Italy, Greece, Bulgaria and Spain are the main gateways to the European Union for illegal immigrants who sometimes pay with their lives in their search for a better life.
Since the beginning of 2015, more than 20,000 illegal immigrants, mainly from Eritrea, Somalia and Syria have arrived in Italy via the Mediterranean Sea. That is more or less the same number as the previous year, at the end of which a record number of 170,100 immigrants arrived, against 42,925 in 2013 and 63,000 in 2011, at the height of the Arab Spring revolts.
Most were rescued at sea, often off of Libya’s coast and taken to ports on the southern Italian island of Sicily and the south of the Italian mainland. On Sunday, up to 400 illegal migrants died after their vessel capsized off the Libyan coast, according to some of the 144 survivors, who were brought to Italy. An estimated 330 immigrants died between February 9-10; 29 died of cold when they went through a storm, and some 300 others, when their three boats were shipwrecked.
Since Greece bolstered controls along its land border with Turkey, along the Evros River, illegal immigrants have turned to the maritime route between Turkey and the Greek islands in the Aegean Sea, notably Lesbos, Samos, Kos and Chios. Thus, while 54,974 migrants were arrested along the land border in 2011, they numbered just 1,903 in 2014. In the east of the Aegean Sea, on the other hand, arrests at sea or on the coastline peaked in 2014 with 43,518 people stopped, against 11,447 in 2013.
2015 began with a major increase in the number of Aegean crossings: 10,445 against 2,863 in the same period of 2014, according to the Greek port police. Unlike in Italy, the migrants set out on their journey on small boats holding 10 to fifty people, because Turkey is just dozens of nautical miles away from Greek territory.
Bulgarian walls and Spanish enclaves
The number of arrests for illegal immigration into Bulgaria was cut in half in 2014, with 6,023 people taken in for questioning against 11,618 in 2013. However, this comes at a time when the borders were made watertight, with Syrian migrants seeking to enter the country. No less than 38,502 people were prevented from entering the country, against 16,736 a year earlier, according to the authorities.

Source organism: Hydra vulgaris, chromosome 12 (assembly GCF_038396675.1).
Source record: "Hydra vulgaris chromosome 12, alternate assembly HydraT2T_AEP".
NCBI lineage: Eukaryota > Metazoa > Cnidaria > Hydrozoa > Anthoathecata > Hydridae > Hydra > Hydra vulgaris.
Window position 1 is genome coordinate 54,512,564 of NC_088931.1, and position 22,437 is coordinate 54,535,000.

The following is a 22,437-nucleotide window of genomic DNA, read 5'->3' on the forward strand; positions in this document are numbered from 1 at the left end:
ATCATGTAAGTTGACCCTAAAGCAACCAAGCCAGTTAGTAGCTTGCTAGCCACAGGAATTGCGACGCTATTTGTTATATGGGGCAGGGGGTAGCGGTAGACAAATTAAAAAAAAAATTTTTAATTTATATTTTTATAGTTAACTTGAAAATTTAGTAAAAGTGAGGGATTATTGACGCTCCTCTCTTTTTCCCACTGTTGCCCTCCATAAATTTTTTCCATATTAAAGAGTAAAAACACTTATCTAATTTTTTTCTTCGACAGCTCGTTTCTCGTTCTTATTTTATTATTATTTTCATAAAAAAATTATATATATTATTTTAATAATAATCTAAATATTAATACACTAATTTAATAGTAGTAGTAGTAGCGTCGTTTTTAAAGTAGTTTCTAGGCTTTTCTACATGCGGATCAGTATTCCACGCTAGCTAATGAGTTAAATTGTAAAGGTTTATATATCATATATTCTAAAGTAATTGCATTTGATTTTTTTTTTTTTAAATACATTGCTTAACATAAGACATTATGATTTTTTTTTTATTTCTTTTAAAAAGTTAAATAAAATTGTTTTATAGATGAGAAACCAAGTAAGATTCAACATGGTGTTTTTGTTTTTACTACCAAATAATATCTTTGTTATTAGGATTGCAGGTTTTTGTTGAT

Bulgaria is planning to extend a 30 kilometre border wall, whose construction began in late 2013, by a further 82 kilometres. Illegal entries nevertheless rose in early 2015, with 561 arrests in January and February against 214 in the same period a year later.
Some 7,472 illegal migrants entered Spain in 2013. The number of illegal immigrants who entered the Spanish enclaves of Ceuta and Melilla in Morocco increased by nearly half. The surge is in contrast with the 15 percent reduction in arrivals on the Spanish coast at the Canary and Balearic Islands and the Gibraltar Straits.
Arrivals on the coast reached 39,180 in 2006. The government attributed this development to the work of the police, in collaboration with the immigrants’ countries of origin and the countries they transit, as well as new technical means for controlling borders. Hundreds of immigrants have on several occasions stormed the fence separating Morocco from Ceuta and Melilla.
Since 1999, the EU has worked to create a Common European Asylum System and improve the current legislative framework.
New EU rules have now been agreed, setting out common high standards and stronger co-operation, to ensure that asylum seekers are treated equally in an open and fair system – wherever they apply.
But member states rejected the Commission's proposal that asylum seekers from the countries mostly affected from the arrival of migrants should be relocated in other EU countries.
The number of migrants entering the European Union illegally in 2014 almost tripled to 276,000, according to EU border control agency Frontex, nearly 220,000 of them arriving via the often dangerous Mediterranean crossing.
The chaotic situation in Libya has sparked a rise in migrant boats setting out for Europe from its unpoliced ports carrying refugees fleeing conflict and poverty in the Middle East and Africa.